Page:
A typical day for me is, my morning ritual: I get up and sit down and read the paper cover to cover, and do the puzzles. After that I do like to go for a walk. That is one of my rituals and I usually take about an hour. I've got three or four good sort of four-mile routes around the local town which takes me through the parks. Then I come back, do all my household chores, bit of cooking, bit of gardening; my partner's out most of the morning playing golf - he comes home at lunchtime.

As part of my in-depth reading, I note the key terms and then make sure I bring them into the assignment. Sometimes the specialist vocabulary can be a bit trying. Actually, the glossaries in the back of the books come in very handy for that.

What I most like about the academic texts is that they can introduce new ideas to you: open your eyes to all sorts of subjects but there's always a bit of proof behind it.

My top tips for learning would be: try not to miss anything out and don't just read the bits that you think will answer the question.

The thing that I enjoy most about the academic studying is that it broadens the mind.

Next big dancing event will be an exam which is an Argentine tango: that will be the ninth exam we've taken in that particular form of dancing. My dance partner and I like to take the dancing exams, it's by no means compulsory. For me they are just more of a marker, put all that work in and you have achieved a level: they're quite significant for me.

Go the distance.

Top tips for academic reading

You've watched the video and noted Juliet's two important tips about learning and working on your academic reading. What were they? Check your answers with this activity.

Top tips for academic reading

3 Questions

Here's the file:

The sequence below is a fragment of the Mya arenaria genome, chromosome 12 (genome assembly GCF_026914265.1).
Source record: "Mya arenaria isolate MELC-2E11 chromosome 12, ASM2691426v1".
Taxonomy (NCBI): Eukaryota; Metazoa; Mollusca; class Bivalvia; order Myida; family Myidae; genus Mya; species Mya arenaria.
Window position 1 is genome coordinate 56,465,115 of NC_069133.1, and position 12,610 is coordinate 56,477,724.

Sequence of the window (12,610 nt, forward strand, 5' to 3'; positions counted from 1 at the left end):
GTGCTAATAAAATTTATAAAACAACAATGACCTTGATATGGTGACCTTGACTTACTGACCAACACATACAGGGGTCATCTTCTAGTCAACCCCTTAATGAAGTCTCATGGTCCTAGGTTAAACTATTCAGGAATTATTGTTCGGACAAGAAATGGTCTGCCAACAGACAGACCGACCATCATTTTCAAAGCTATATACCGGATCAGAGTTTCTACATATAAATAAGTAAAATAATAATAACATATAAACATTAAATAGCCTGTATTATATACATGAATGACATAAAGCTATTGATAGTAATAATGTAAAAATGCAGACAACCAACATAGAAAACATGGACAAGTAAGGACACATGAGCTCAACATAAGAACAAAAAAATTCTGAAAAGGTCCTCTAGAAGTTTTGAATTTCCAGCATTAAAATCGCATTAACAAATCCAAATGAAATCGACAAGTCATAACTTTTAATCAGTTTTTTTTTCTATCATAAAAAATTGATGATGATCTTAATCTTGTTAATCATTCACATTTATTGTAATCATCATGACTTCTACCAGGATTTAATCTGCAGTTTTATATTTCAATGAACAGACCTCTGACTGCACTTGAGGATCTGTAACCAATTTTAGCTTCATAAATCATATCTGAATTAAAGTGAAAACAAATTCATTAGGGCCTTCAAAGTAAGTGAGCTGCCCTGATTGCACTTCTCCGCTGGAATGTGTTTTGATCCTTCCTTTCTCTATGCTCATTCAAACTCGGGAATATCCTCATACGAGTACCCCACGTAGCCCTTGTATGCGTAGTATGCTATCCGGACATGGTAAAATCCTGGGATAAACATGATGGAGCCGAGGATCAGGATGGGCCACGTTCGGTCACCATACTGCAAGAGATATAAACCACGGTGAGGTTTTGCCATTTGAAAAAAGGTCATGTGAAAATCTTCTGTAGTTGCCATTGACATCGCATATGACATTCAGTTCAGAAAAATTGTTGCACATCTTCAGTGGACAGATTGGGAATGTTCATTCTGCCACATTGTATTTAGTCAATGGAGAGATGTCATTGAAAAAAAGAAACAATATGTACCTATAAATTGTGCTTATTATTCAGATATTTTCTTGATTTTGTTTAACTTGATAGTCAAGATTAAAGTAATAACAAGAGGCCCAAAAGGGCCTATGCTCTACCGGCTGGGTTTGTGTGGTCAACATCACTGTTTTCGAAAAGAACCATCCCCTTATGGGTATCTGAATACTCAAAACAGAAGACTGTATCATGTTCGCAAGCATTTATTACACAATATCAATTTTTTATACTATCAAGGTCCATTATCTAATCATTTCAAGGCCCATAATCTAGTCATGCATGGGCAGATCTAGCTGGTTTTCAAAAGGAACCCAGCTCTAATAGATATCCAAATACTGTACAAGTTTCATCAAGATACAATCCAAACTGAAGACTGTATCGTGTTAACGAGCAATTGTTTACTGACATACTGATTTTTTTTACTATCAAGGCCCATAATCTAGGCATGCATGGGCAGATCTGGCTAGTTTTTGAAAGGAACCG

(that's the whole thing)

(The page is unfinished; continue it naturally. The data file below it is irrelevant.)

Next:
Check you've understood Juliet's tips about academic reading with these questions

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What we've learned

You've nearly reached the end of this unit. Hopefully you feel more ready to tackle academic reading! At the bottom of this page you can find links to more useful materials for distance learners – and would-be distance learners!

But before we finish, let's recap what we've learned about academic reading so far.

  • Get into a routine. If you have a regular time for study, you're more likely to do it.
  • Note down key terms. There is a lot of academic vocabulary for you to learn - so keep a record.
  • Use highlighter pens, sticky notes, bookmarks and other tools to identify important parts of the texts
  • Check glossaries for new terms. Make sure you find the correct meanings for words and phrases that you read.
  • Make sure you read all the information required for your assignments. Don't miss out anything important!
  • Read broadly – don't just read the parts you think will answer the question. Read more so that you understand the background to your assignments.

Find out more

There's lots more about Juliet and her distance learning experience that you can see by visiting our partner, The Open University. Click on the link in the 'Where next?' area to find out more.

Where next?

Academic Insights image link 2  Student Life index image link  GTD OU SL image link 2

Session Vocabulary

  • Find out more about distance learning – visit our partner,The OU